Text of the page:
Kenya’s innovative use of mobile technology is often presented by economists as a perfect example of ‘leapfrogging’: when ‘developing’ countries’ use of technology ends up surpassing the innovation level of ‘developed’ countries. Thus Safaricom’s app M-Pesa (‘M’ for ‘mobile’ and ‘pesa’ for ‘money’ in Swahili), introduced in 2007, allowed two thirds of the Kenyan population to be connected to mobile banking in 2017, when only 5% had a formal bank account (see Samir Abdelkrim, Startup Lions: Au coeur de l’African Tech, Amazon Fulfilment, 2017). Interestingly the image used to illustrate this phenomenon is sometimes that of a Maasai shepherd in traditional garb looking at his mobile phone, a visual combination of tradition and technology which is reminiscent of what Jacque Njeri does in the MaaSci series.
 The Mau Mau movement originated in the 1950s among the Kikuyu people of Kenya. In 1950 the movement was banned by British authorities, and in October 1952, after a campaign of sabotage and assassination attributed to Mau Mau fighters, the British Kenya government declared a state of emergency and began four years of military operations against Kikuyu rebels. By the end of 1956, more than 11,000 rebels had been killed in the fighting, along with about 100 Europeans and 2,000 African loyalists. More than 20,000 other Kikuyu were put into detention camps. Despite these government actions, Kikuyu resistance spearheaded the Kenya independence movement, and Jomo Kenyatta (1897-1964), who had been jailed as a Mau Mau leader in 1953, became the first president of an independent Kenya in 1964 (adapted from Encyclopaedia Britannica).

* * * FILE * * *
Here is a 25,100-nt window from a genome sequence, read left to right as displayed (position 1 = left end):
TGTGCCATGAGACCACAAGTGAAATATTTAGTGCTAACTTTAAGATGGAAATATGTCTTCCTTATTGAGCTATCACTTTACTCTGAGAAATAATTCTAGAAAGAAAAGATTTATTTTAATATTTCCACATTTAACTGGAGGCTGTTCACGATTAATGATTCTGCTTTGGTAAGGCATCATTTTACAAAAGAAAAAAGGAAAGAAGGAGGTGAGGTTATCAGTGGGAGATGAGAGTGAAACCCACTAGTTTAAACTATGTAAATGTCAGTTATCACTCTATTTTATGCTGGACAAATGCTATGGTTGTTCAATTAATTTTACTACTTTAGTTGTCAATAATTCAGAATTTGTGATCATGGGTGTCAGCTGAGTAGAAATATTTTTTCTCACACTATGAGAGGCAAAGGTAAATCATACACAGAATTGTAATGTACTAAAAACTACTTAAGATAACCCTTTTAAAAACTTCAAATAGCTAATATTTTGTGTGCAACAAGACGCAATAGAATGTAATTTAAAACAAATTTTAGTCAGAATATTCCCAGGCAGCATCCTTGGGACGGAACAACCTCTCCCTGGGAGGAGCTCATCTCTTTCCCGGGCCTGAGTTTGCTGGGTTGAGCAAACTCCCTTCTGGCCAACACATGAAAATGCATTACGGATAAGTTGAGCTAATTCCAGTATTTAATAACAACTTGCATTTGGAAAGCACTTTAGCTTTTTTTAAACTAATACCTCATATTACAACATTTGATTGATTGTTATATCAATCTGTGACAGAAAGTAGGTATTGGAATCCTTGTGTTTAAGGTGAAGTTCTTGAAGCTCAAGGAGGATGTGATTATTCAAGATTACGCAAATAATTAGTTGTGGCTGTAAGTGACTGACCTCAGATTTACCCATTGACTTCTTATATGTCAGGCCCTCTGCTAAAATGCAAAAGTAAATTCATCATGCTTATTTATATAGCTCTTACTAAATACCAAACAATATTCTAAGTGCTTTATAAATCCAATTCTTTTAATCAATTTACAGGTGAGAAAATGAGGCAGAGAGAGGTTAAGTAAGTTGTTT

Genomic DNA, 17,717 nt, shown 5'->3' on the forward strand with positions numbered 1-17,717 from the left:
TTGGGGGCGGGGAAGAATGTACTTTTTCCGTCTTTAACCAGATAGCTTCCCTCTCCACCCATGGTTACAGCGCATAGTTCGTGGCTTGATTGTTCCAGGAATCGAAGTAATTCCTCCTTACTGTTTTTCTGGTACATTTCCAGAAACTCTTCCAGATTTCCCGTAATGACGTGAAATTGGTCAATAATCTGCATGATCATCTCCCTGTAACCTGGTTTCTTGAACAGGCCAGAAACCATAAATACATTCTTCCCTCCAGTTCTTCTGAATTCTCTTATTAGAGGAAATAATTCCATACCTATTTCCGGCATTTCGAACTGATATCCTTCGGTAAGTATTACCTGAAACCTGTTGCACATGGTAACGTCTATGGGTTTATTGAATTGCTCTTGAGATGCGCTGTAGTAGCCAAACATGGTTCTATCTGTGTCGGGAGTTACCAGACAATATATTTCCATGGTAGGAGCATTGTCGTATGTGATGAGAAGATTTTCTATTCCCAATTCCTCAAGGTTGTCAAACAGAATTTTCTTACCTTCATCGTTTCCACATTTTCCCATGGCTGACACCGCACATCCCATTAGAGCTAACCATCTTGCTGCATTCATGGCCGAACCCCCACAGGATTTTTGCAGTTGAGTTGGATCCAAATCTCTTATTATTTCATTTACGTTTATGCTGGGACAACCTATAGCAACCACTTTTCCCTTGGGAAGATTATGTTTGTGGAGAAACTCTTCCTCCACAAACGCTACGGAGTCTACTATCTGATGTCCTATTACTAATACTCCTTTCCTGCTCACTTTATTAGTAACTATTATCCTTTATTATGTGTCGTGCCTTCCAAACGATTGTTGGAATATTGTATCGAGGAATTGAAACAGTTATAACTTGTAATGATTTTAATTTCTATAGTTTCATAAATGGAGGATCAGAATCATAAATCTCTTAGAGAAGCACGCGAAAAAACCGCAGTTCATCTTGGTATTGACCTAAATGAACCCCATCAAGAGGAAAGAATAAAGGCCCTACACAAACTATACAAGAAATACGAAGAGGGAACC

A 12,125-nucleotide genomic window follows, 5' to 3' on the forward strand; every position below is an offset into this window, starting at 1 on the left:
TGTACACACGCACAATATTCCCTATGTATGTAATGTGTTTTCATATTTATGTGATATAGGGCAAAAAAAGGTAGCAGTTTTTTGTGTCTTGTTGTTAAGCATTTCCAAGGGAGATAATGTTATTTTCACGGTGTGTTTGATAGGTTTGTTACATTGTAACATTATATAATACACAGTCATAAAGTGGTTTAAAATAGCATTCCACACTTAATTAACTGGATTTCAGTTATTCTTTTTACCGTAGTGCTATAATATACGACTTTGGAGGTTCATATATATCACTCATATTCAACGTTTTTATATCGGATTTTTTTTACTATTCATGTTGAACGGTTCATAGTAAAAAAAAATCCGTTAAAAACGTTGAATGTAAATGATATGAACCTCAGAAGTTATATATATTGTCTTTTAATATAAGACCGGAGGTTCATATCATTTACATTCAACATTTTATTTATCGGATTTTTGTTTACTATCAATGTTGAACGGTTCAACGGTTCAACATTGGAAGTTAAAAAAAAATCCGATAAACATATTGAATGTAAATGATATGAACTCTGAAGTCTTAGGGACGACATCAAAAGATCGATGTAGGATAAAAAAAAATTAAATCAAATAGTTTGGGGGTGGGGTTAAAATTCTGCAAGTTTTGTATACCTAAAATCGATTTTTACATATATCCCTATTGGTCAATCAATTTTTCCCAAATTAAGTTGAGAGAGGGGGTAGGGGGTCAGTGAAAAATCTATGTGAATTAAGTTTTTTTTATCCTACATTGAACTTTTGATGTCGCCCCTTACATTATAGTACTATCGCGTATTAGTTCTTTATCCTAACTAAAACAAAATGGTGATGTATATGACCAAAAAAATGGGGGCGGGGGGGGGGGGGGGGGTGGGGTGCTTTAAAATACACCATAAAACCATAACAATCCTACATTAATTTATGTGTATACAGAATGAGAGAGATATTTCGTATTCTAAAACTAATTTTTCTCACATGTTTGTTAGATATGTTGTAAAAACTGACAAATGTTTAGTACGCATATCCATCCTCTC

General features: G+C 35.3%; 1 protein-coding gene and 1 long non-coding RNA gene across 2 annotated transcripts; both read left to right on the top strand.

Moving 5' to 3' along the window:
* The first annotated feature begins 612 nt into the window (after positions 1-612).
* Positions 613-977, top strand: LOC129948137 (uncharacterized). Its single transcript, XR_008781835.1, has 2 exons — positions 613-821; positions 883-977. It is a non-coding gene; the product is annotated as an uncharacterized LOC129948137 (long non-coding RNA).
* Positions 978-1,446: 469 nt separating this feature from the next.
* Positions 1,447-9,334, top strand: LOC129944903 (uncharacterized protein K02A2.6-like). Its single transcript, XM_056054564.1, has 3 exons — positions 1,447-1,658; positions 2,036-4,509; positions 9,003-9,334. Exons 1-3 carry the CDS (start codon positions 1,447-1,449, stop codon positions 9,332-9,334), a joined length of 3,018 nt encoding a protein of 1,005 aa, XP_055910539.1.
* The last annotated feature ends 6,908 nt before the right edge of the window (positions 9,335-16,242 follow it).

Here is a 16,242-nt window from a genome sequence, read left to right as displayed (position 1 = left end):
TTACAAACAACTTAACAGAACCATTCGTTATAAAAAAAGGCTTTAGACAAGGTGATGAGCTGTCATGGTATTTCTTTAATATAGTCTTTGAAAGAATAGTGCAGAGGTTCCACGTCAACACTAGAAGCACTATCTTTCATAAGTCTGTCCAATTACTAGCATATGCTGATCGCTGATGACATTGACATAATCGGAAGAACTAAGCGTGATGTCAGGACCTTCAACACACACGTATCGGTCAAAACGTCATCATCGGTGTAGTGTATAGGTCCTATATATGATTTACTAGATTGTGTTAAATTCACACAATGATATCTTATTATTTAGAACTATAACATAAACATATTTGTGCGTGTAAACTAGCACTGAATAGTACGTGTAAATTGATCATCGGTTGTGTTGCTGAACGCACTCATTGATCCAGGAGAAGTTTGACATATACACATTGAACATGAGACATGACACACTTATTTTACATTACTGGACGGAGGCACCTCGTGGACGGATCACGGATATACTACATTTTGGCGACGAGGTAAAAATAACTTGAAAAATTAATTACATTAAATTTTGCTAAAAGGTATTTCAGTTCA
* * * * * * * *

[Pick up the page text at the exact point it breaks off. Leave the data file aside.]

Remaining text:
Dedan Kimathi (1920-1957) was a Kikuyu Mau Mau leader. He was arrested in 1957 and sentenced to death by hanging while he was laying in bed at the General Hospital Nyeri.
 Mekatilili wa Menza (1840-1924) was a Kenyan woman leader who led the Giriama people (a subgroup of the Mijikenda peoples from the coast of Kenya) in a rebellion against the British Colonial Administration in 1913-1914. She is considered a prophetess among the Giriama, as she drew on the collective memory of the prophetess Mepoho, who had predicted the arrival of the white man and the destruction of Giriama culture. Interestingly Wanuri Kahiu points to Mepoho as an early example of storyteller and seer in her 2012 TEDxNairobi “Afrofuturism and Africa”, in which she shows that afrofuturism is nothing new for Africa and has always been present on the Continent (https://youtu.be/4–BIlZE_78).